In a stormy hearing on Tuesday, the House Judiciary Subcommittee on the Constitution and Civil Justice heard expert testimony that the enactment of Obamacare was unconstitutional because the legislation originated in the Senate rather than the House.
With attorneys providing testimony for the subcommittee chaired by Republican Rep. Trent Franks of Arizona, the hearing provided a preview of an upcoming court case that will examine the origination of the Affordable Care Act.
The attorneys will also present their arguments in Sissel v. Health and Human Services before the D.C. Circuit Court of Appeals on May 8, with the case expected to eventually go to the U.S. Supreme Court.
Under Article 1, Section 7 of the U.S. Constitution, "All Bills for raising revenue shall Originate in the House of Representatives; but the Senate may propose or concur with Amendments as on other Bills."
But when Obamacare was passed, Washington, D.C., attorney Paul Kamenar argued at the hearing, it was the Senate that went first with the legislation, with the House later concurring.
Kamenar pointed out to the subcommittee that Senate Majority Leader Harry Reid of Nevada introduced the measure that eventually became the Affordable Care Act on Nov. 18, 2009, and in two different press releases characterized the measure with the phrase "Senate Health Care Bill."
Kamenar also noted that the Supreme Court in 2012 upheld the ACA on the grounds that it was a tax, or "revenue-raising measure."
"The Senate took a six-page House bill giving tax credits to veterans who buy homes, gutted it, and replaced it with the 2,074-page Senate Health Care Bill," Kamenar told the panel.
In so doing, the Senate kept only the House Bill number, ostensibly to create the fiction that the bill originated in the House and thus satisfied the Origination Clause.
Kamenar called this unprecedented maneuver a legislative sleight of hand that clearly violated the Origination Clause because the bill, not just the House Bill number, must originate in the House.
"The Senate may not design new bills," said Kamenar, and "can't make a law that violates the Constitution."
Todd Gaziano of the Pacific Legal Foundation told the panel that "the people's House originates taxes" and that the Founding Fathers wanted voters to weigh in against the U.S. Representatives who were elected every two years if they felt they had raised taxes too much.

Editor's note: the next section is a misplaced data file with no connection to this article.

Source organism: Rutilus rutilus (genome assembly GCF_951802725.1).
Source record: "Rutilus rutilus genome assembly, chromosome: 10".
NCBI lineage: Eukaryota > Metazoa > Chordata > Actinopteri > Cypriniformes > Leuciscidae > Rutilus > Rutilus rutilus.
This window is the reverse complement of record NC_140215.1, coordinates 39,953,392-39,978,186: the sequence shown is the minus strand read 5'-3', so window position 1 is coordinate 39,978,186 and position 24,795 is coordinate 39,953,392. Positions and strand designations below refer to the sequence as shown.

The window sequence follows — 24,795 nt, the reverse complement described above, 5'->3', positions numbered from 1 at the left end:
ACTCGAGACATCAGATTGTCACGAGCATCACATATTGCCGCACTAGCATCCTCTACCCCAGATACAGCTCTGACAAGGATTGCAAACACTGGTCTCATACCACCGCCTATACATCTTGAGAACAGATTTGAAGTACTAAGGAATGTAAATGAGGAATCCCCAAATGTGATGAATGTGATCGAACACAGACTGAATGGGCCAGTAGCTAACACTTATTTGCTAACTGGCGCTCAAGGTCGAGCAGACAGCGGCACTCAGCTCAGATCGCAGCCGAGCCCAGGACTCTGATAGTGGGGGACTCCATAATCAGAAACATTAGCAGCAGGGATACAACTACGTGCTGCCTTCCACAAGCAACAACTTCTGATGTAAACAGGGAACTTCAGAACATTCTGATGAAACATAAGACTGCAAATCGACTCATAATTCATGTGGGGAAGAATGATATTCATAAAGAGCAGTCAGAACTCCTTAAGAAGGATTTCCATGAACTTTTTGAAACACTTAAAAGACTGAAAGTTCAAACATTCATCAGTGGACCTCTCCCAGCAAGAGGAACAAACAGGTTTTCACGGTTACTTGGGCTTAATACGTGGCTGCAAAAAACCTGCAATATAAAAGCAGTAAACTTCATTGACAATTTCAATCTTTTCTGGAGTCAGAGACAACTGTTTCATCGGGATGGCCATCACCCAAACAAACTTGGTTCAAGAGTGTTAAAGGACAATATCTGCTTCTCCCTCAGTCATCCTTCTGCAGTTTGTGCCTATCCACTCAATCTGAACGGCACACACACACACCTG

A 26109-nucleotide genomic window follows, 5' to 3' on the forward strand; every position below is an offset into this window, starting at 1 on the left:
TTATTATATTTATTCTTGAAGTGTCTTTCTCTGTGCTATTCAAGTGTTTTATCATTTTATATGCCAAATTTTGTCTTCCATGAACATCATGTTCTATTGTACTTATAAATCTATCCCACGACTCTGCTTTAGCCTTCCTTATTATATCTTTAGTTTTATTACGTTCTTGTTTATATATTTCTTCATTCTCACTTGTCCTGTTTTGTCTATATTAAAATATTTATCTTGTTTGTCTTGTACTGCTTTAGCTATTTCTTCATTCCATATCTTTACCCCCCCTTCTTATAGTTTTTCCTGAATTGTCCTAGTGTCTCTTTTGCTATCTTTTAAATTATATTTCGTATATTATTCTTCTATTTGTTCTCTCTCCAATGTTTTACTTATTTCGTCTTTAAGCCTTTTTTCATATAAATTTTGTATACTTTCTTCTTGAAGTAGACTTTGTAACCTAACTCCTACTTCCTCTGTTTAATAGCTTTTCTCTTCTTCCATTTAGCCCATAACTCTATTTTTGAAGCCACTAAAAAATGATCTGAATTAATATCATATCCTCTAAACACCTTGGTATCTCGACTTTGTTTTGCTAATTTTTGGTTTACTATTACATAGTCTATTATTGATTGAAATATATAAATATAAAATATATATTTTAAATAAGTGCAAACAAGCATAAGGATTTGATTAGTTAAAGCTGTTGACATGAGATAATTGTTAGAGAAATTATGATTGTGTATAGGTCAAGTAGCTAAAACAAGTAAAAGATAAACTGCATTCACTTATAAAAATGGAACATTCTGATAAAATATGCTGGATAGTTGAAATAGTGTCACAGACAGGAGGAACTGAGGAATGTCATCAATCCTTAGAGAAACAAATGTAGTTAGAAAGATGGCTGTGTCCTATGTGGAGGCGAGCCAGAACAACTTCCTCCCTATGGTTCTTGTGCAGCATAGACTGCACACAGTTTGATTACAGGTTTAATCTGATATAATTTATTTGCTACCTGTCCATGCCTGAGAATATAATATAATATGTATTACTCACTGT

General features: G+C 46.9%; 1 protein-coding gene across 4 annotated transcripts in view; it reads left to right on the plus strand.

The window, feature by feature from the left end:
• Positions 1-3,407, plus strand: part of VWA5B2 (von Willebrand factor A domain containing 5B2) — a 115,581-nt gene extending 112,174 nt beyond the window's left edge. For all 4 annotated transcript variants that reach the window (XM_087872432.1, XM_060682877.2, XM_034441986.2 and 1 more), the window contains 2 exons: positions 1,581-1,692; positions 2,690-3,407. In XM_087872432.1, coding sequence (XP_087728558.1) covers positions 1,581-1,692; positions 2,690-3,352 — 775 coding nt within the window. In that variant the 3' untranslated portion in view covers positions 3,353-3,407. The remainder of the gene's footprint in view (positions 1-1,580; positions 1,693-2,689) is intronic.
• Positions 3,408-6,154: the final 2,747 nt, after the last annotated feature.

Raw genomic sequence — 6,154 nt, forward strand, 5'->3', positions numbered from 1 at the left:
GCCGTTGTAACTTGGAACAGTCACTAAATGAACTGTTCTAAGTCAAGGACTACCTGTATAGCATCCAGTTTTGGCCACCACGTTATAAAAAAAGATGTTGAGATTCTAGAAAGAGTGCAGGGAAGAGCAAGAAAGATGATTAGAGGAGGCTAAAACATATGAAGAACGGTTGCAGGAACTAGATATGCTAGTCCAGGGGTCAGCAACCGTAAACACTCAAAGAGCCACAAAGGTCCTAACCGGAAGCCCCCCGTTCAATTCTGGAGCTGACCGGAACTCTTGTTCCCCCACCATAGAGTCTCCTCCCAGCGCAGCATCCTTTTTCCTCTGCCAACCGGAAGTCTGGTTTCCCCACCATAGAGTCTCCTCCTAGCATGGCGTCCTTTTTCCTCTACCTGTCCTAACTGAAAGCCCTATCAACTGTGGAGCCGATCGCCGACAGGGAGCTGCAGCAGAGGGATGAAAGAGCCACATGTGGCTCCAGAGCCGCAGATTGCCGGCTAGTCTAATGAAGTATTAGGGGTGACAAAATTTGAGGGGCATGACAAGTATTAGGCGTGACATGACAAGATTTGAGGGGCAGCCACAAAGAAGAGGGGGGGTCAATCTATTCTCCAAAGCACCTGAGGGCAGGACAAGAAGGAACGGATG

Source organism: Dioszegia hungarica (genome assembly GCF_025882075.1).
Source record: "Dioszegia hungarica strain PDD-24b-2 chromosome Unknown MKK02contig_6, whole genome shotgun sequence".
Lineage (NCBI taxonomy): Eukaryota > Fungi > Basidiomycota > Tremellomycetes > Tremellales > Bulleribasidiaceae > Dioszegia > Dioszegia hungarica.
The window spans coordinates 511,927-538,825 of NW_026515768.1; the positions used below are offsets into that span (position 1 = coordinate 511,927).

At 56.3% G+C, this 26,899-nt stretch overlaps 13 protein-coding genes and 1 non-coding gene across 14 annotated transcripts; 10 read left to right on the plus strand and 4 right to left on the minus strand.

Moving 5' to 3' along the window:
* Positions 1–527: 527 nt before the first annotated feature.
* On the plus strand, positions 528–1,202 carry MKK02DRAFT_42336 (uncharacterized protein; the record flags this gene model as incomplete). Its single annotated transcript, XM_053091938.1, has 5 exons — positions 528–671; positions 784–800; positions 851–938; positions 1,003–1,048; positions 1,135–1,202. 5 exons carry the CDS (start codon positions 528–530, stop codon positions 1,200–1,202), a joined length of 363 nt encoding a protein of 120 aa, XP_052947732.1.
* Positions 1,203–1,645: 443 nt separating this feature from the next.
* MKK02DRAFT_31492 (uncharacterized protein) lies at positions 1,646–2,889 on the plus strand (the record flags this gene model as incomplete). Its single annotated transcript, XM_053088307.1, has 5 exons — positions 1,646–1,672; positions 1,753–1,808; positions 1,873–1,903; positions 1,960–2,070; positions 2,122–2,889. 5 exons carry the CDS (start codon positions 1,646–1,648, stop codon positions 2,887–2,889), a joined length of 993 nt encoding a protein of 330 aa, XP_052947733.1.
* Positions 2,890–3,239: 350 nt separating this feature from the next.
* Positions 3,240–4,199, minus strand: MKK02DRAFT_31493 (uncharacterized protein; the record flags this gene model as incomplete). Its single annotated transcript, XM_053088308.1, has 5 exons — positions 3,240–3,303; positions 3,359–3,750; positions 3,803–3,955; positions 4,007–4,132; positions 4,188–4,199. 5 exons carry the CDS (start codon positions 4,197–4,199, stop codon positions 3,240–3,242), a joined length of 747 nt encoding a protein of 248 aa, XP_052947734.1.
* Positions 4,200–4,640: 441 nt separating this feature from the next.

U.S. House members "suffer the voters' wrath," Gaziano said. "That was the plan."
Rounding out the battery of experts at the hearing was onetime Rhodes Scholar Nicholas Schmitz, who is considered an authority on the Origination Clause and has co-authored an article titled "The Origination Clause: Meaning, Precedent, and Theory From the 12th to the 20th Century."
"The notion that Obamacare is the law of the land because the Supreme Court upheld it is a myth," Kamenar told Newsmax after his testimony. "Origination has not yet been raised before the Supreme Court. So stay tuned."
Franks and more than 40 other House members have co-sponsored a resolution (HR 153) expressing the view that Obamacare violates the stipulation on the origination of tax measures in the House.
Firing back hard against the testimony was Washington, D.C., attorney Joseph Onek, a former official in the Carter and Clinton administrations and onetime senior counsel to House Democratic Leader Nancy Pelosi of California, who argued that "the government would be perfectly happy if it didn't get a dime" in revenue because its purpose was "to provide health insurance."
Raising the decibel level at the hearing was Democratic Rep. Jerrold Nadler of New York, who ticked off statistics dealing with enrollment in Obamacare and dismissed the Tuesday session as "a frivolous hearing."
"I felt the three witnesses articulated the case for origination strongly, and the opposition is so committed to save Obamacare at all costs that they just tried confusing the issue," Republican Rep. Ron DeSantis of Florida, a member of the subcommittee, told Newsmax.
DeSantis strongly supports the House resolution dubbing Obamacare a violation of the Origination Clause, and said, "The speaker should bring it up for a vote as soon as possible."
DeSantis recalled how enactment of the Senate version of the ACA in December of 2009 was followed by Republican Scott Brown's dramatic win in a special U.S. Senate race in Massachusetts for the seat of the late Edward Kennedy.
"That was probably the most clear showing of voter opposition to Obamacare," he said. "And that's when the House decided to take the Senate bill rather than nothing. In the process, they made short shrift of the origination doctrine, preferring to react to the politics of the moment rather than satisfy their Constitutional oaths."
DeSantis recalled Onek's testimony that if the House objected to the Senate version of ACA as a tax bill, the House could have "blue-slipped it" — that is, return it to them on the grounds that it contained a revenue increase.
What Onek didn't mention, said DeSantis, "was that the Democratic majority of the House at the time was not sensitive to constitutional principles. Now, it certainly is."
John Gizzi is chief political columnist and White House correspondent for Newsmax.
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